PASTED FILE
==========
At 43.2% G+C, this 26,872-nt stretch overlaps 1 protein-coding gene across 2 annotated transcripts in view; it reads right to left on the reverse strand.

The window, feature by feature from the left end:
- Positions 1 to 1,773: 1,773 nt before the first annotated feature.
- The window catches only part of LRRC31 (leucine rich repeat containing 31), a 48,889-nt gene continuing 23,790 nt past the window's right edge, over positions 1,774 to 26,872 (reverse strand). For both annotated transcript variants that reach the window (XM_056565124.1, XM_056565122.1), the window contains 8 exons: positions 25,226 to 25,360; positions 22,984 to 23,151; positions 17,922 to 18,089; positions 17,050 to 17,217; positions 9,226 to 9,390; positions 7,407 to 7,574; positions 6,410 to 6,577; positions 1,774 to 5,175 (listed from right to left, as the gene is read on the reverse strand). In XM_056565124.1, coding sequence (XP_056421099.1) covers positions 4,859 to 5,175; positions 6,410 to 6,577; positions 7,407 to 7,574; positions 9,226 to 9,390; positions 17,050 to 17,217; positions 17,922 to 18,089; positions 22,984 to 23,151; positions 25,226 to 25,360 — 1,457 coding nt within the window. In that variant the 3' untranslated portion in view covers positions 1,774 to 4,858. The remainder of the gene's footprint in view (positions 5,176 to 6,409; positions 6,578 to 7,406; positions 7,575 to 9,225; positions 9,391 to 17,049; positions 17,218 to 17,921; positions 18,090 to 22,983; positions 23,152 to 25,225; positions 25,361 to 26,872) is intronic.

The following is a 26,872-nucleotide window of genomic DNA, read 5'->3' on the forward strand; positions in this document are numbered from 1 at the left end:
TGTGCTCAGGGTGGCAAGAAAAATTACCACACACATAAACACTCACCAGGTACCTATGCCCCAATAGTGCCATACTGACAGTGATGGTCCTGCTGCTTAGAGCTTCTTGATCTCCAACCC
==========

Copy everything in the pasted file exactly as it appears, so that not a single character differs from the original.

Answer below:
At 43.2% G+C, this 26,872-nt stretch overlaps 1 protein-coding gene across 2 annotated transcripts in view; it reads right to left on the reverse strand.

The window, feature by feature from the left end:
- Positions 1 to 1,773: 1,773 nt before the first annotated feature.
- The window catches only part of LRRC31 (leucine rich repeat containing 31), a 48,889-nt gene continuing 23,790 nt past the window's right edge, over positions 1,774 to 26,872 (reverse strand). For both annotated transcript variants that reach the window (XM_056565124.1, XM_056565122.1), the window contains 8 exons: positions 25,226 to 25,360; positions 22,984 to 23,151; positions 17,922 to 18,089; positions 17,050 to 17,217; positions 9,226 to 9,390; positions 7,407 to 7,574; positions 6,410 to 6,577; positions 1,774 to 5,175 (listed from right to left, as the gene is read on the reverse strand). In XM_056565124.1, coding sequence (XP_056421099.1) covers positions 4,859 to 5,175; positions 6,410 to 6,577; positions 7,407 to 7,574; positions 9,226 to 9,390; positions 17,050 to 17,217; positions 17,922 to 18,089; positions 22,984 to 23,151; positions 25,226 to 25,360 — 1,457 coding nt within the window. In that variant the 3' untranslated portion in view covers positions 1,774 to 4,858. The remainder of the gene's footprint in view (positions 5,176 to 6,409; positions 6,578 to 7,406; positions 7,575 to 9,225; positions 9,391 to 17,049; positions 17,218 to 17,921; positions 18,090 to 22,983; positions 23,152 to 25,225; positions 25,361 to 26,872) is intronic.

The following is a 26,872-nucleotide window of genomic DNA, read 5'->3' on the forward strand; positions in this document are numbered from 1 at the left end:
TGTGCTCAGGGTGGCAAGAAAAATTACCACACACATAAACACTCACCAGGTACCTATGCCCCAATAGTGCCATACTGACAGTGATGGTCCTGCTGCTTAGAGCTTCTTGATCTCCAACCC